The fellowship will provide a one-time annual stipend of $20,000 plus a research-related allowance of $1,500, as well as access to office space at the CAE in the Klinck Building on UBC Vancouver campus.
The period of the fellowship will be the 2017 academic year (i.e., September 1, 2017 to August 31, 2018). Applicants must be enrolled in a graduate program at UBC during this period.
Relevant topics for this fellowship include but are not limited to: bioethics, business ethics, environmental ethics, public health ethics, and health inequities.
Graduate Fellows for 2017-2018
Maya Lefkowich is a PhD student in the Interdisciplinary Studies Graduate Program.
She holds a Master of Public Health degree from the Dalla Lana School of Public Health (at the University of Toronto) where she focused on masculinities and men’s health. Maya is now pursuing research on empowerment journalism – a collaborative approach to reporting on/with marginalized communities. Through her PhD research and Graduate Fellowship in Ethics, Maya will draw on Indigenous, arts-based, and journalism perspectives to explore the ethical implications of solidarity, collaboration, representation, and digital storytelling in First Nations communities in Northern Canada. Originally from Toronto, Maya loves living so close to mountains and the ocean, and is very excited to explore more of Northern Canada as part of her research.
Professionally, I am passionate about collaborative methodologies that support meaningful involvement of patients and family members in health service design and evaluation.
I started the Interdisciplinary Ph.D. program at UBC in 2016 with interests in research-based theatre (RBT), evaluating arts-based research, primary care delivery, and diabetes self-management. I have a B.Sc. in molecular biology with a minor in sexuality and family (University of Waterloo) and a MPH in epidemiology and global health (University of Toronto). Before coming to UBC, I worked for five years evaluating health programs and services at community, provincial, and national levels. Personally, I am passionate about hiking, hole-in-the-wall restaurants, the Washington Capitals, and new adventures.
Health is anchored in a strong bioethics tradition where researchers and practitioners must work in ways that minimizes harm and ensures informed consent of research participants. What does this mean within the context of RBT? As a newer methodology in health, this question has been largely unexplored. During my fellowship, I will be working with Dr. Susan Cox to create ethical guideposts that identify important ethical decision points when developing and performing RBT. The aim of work is to support a more explicit focus on ethics in future RBT projects.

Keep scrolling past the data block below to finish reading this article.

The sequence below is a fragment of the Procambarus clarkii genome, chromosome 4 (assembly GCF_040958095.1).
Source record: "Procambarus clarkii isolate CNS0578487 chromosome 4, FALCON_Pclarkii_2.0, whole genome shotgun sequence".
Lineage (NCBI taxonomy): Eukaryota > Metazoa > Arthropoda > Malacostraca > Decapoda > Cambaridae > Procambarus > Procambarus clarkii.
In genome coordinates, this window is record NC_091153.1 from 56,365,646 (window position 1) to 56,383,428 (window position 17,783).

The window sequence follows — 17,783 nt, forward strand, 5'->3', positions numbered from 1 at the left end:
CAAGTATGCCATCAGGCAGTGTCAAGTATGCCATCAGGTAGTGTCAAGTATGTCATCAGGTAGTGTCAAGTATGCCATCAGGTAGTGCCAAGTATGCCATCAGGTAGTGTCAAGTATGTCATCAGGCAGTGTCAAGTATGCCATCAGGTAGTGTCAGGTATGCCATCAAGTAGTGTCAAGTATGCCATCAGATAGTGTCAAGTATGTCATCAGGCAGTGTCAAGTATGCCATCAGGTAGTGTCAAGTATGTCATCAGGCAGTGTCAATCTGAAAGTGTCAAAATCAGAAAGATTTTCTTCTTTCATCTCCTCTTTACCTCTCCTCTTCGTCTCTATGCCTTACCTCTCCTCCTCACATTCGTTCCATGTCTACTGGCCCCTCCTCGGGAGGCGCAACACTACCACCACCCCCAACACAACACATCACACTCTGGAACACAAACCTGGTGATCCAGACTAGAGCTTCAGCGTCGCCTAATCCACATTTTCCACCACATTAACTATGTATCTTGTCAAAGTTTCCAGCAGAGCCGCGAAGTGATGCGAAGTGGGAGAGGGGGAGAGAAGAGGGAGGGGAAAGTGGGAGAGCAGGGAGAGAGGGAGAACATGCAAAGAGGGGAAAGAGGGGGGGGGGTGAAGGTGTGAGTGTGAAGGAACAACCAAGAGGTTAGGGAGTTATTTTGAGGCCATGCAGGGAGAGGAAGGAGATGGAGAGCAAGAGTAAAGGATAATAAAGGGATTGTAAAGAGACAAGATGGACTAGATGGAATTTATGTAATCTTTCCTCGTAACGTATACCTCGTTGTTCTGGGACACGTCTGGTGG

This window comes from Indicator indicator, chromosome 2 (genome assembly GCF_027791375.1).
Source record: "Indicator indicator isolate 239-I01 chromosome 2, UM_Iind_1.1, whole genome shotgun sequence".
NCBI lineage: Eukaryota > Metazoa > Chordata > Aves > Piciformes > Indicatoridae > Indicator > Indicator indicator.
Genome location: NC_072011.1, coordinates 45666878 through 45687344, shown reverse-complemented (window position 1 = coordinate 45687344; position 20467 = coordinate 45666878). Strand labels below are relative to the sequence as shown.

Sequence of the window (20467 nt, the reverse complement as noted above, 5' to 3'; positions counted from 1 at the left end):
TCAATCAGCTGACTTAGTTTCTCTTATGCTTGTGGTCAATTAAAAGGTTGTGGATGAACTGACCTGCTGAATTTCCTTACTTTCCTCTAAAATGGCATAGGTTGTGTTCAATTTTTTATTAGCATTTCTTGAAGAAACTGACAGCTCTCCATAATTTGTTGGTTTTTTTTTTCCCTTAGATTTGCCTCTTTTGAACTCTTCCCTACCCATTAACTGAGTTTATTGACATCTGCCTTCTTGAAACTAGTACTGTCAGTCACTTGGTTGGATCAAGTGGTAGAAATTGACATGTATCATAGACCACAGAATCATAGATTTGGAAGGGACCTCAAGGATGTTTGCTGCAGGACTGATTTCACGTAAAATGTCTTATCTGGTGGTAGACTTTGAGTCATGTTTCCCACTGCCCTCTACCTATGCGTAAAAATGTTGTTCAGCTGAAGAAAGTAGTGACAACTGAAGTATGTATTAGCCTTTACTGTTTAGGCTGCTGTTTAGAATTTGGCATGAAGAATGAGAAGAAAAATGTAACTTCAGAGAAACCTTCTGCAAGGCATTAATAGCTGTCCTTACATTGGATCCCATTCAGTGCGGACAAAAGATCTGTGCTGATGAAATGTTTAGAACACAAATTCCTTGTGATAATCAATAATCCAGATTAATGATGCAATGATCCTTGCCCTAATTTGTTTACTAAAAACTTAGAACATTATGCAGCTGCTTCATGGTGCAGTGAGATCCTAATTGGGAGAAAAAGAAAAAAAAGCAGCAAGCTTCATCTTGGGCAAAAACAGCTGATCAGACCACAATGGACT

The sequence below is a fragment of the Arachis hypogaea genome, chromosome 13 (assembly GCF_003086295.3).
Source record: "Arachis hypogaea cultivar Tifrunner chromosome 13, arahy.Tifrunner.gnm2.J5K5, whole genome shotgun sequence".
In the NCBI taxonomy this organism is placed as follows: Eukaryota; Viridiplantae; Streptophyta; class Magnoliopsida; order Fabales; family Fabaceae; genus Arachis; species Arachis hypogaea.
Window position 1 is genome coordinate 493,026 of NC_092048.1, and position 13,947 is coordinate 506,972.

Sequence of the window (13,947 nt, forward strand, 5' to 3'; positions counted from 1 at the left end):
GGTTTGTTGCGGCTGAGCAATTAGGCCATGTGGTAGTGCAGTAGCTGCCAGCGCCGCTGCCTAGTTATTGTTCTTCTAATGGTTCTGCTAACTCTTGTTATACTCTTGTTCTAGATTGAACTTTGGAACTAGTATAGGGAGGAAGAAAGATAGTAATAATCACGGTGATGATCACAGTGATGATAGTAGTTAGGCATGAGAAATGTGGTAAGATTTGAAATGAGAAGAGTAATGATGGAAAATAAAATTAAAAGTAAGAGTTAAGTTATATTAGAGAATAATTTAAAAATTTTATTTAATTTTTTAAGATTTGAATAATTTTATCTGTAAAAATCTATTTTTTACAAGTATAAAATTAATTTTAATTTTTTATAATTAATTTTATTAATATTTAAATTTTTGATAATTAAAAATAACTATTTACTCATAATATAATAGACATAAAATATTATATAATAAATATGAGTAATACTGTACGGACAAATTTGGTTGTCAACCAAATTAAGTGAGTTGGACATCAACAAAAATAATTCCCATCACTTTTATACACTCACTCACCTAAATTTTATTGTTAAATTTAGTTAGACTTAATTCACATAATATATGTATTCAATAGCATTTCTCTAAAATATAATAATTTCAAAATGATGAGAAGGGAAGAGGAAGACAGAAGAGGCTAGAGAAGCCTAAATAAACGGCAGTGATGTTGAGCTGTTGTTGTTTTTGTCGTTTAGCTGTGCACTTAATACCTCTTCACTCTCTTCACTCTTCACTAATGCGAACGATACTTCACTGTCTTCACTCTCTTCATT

Itai Bavli is a PhD Candidate at the University of British Columbia’s Interdisciplinary Studies Graduate Program in the fields of public health, public policy and applied ethics. His research focuses on public health errors and post-market regulations in the United States and Canada. He has recently been awarded the W. Maurice Young Centre for Applied Ethics Graduate Fellowship for a proposal titled: “OxyContin abuse—Ethical issues regarding post-market regulation by the FDA and Health Canada.” He investigates how much evidence – and what kind of evidence – should be sufficient for the Food and Drug Administration (FDA) and Health Canada to justify regulatory action in response to a (potential) public health error.
Mr. Bavli is also a researcher at the Gertner Institute for Epidemiology and Health Policy Research in Israel, where he is part of a research group that investigates the response of health authorities in the United States and Israel to the adverse effects of radiation treatment. He received his BA (Political Science and International Relations) and MA (Political Science) from the Hebrew University of Jerusalem.
Bavli, I. “Informing the Public of the Late Health Effects of Radiation Treatment
in the United States” [in Hebrew]. In: Shvarts S., Sadetzki S. (editors), Ringworm, Ben Gurion University publication house, (to be published 2018).
Shvarts, S., Bar-Oz, I., Shachar, E., Levi, S., Samchi, S., Bavli, I. “Ringworm In Israel” [in Hebrew]. In: Shvarts S., Sadetzki S. (editors), Ringworm, Ben Gurion University publication house, (to be published 2018).
Bavli, I. and Shvarts, S. “Deadly Medicine” - Michael Reese’s Pandora’s
Box and the Campaign to Warn the Public of the Late Health Effects of Ionizing Radiation in The United States (under review [R&R], AJPH).
Bavli, I. and Steel D. “On Community Epistemic Capacity.” Social Epistemology Review and Reply Collective 4, no. 12 (2015): 34-38.
Adam is in his final year of doctoral studies in Organizational Behavior at the UBC Sauder School of Business.
He has an undergraduate degree in Commerce and a Juris Doctorate from the University of Victoria, as well as a Masters of Laws from Osgoode Hall Law School. Prior to pursuing his doctoral work, Adam was a multinational biotech business manager, an international trade and investment lawyer, and an executive coach and consultant. His current research interests include mindfulness, moral identity, pro-social giving, and corporate social responsibility. Adam’s research has been published in peer-reviewed journals with the Journal of Personality & Social Psychology and Academy of Management Perspectives, as well as in book chapters with Routledge, Guilford Press, and Oxford University Press. As a graduate fellow of the W. Maurice Young Centre for Applied Ethics, Adam will be examining the effect of mindfulness on moral identity, and its downstream effects on deviant workplace behaviors.